• what type of term (whether a condition, warranty or innominate term) has been breached by the other party, if any, as this will govern whether the contract can in fact be terminated as a result of the breach.
    • whether the contract can be terminated by operation of law such as the doctrine of frustration and whether any frustrating events have occurred. As mentioned, the threshold for establishing this is high and a mere difficulty in performing the contract will not be deemed a frustrating event.
    • what costs may result from terminating the contract (such as damages or legal costs should the other party sue for breach on the basis that the obligations under the contract have not been performed or the contract is prematurely terminated).
    • Engage in dialogue with the other party with the aim of settling any disputes amicably. Discussions and negotiations can be helpful to determine whether the possibility exists to end the contract by mutual agreement or to vary the terms to avoid any potential breaches or the escalation of any disputes (e.g. deferring payment of the contract sum).

A party wishing to terminate his contract should carefully consider the risks of doing so. In Messi’s case, the player decided not to end his contract with the club after having considered the time and uncertainties of litigation and the risk that he may not have been able to play football with any other club while litigation was pending. Messi’s dilemma depicts that the risks of terminating the contract before full performance can outweigh any benefits that may come with early termination. As such, sometimes the most secure and workable solution is to honour the contract instead of refusing to perform the obligations and prematurely terminating it.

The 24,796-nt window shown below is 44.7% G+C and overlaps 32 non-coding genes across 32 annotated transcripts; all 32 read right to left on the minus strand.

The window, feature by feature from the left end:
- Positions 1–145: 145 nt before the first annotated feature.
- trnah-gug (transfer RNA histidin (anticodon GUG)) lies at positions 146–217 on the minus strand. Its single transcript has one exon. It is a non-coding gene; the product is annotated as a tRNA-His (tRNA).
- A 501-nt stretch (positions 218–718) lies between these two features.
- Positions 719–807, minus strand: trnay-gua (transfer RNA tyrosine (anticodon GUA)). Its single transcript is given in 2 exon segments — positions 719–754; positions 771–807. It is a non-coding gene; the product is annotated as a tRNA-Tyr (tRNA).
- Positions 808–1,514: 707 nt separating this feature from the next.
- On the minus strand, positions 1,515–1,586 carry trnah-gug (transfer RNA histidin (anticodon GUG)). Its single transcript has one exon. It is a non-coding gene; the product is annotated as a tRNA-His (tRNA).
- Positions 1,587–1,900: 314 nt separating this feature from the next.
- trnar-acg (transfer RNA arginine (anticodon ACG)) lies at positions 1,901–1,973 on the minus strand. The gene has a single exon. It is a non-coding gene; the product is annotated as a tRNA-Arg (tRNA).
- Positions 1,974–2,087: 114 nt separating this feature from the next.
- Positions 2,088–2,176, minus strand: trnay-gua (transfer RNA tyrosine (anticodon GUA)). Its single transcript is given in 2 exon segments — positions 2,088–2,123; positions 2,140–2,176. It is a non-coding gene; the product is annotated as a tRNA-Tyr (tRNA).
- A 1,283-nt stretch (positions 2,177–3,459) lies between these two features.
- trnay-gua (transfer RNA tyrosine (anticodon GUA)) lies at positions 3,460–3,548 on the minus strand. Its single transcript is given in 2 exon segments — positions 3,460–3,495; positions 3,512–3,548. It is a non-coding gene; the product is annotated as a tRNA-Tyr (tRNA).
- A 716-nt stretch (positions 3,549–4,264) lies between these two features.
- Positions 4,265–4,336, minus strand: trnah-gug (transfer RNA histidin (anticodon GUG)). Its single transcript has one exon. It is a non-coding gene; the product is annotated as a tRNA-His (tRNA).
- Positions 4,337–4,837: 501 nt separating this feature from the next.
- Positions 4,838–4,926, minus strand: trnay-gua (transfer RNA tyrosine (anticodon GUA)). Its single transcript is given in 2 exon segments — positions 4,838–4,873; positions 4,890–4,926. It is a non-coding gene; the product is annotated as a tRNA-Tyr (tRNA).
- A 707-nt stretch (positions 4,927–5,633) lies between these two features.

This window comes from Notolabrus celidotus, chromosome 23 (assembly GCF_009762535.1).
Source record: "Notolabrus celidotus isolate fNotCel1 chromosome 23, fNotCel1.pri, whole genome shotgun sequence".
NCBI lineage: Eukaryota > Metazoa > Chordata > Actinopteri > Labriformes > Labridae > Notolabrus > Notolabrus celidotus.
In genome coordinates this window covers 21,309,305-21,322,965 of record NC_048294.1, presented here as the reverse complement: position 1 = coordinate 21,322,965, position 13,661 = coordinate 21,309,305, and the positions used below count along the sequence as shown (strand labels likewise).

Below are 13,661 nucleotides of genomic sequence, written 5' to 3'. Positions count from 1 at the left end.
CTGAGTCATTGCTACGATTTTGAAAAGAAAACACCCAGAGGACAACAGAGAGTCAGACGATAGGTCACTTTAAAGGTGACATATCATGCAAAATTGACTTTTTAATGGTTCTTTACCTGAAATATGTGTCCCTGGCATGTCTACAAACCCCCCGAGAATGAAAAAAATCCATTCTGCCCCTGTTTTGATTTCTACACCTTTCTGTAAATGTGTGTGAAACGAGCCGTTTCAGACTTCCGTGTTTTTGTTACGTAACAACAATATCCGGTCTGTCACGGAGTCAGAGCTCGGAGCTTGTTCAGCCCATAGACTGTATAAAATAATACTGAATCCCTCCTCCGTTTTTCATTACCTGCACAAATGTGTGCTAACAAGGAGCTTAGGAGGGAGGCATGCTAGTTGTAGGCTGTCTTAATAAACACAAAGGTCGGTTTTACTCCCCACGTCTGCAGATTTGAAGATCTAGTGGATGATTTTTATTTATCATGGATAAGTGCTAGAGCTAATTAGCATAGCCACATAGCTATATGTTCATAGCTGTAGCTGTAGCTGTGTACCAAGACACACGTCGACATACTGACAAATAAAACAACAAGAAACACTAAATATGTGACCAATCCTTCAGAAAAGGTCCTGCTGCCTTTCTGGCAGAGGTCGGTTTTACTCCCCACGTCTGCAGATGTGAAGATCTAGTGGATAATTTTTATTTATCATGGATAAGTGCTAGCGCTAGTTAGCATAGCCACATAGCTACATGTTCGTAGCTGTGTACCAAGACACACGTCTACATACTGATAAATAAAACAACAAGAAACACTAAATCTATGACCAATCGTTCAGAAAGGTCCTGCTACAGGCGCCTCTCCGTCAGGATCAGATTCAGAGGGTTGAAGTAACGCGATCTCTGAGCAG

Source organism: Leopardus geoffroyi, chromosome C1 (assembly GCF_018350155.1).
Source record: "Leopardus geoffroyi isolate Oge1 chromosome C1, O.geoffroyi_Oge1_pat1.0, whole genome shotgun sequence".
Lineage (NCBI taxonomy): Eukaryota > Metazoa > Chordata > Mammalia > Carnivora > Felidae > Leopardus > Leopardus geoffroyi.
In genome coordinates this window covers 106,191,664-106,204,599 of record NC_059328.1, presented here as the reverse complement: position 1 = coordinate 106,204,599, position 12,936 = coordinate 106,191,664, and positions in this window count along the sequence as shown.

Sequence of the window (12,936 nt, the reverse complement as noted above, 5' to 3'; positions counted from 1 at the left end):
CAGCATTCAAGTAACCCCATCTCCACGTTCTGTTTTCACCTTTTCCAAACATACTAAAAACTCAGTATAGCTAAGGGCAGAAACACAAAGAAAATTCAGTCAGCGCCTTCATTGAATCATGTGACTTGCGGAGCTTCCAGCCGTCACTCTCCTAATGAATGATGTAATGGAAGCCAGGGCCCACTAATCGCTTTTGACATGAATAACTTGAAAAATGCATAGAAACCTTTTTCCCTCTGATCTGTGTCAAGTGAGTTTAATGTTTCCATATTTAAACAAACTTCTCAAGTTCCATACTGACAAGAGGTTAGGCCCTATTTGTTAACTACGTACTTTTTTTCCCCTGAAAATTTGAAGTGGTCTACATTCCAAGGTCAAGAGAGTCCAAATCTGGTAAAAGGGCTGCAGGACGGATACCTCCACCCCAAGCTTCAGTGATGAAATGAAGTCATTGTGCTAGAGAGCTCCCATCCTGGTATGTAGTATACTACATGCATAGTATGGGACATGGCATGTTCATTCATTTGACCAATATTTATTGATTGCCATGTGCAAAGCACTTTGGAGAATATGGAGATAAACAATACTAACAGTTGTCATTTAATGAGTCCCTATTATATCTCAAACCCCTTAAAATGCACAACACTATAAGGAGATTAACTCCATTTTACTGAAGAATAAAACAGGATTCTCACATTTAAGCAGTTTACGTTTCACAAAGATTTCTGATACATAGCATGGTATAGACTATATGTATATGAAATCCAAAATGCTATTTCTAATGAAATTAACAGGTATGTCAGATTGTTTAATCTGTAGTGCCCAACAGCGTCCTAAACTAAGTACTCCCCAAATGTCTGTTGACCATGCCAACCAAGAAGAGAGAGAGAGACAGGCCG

Disclaimer: This Document Provides General Guidance Only And Nothing In This Document Constitutes Legal Advice. Should You Require Specific Assistance, Please Contact Your Attorney-At-Law.

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This Article was authored by Jeanelle Pran, Associate at M. Hamel-Smith & Co. She can be reached at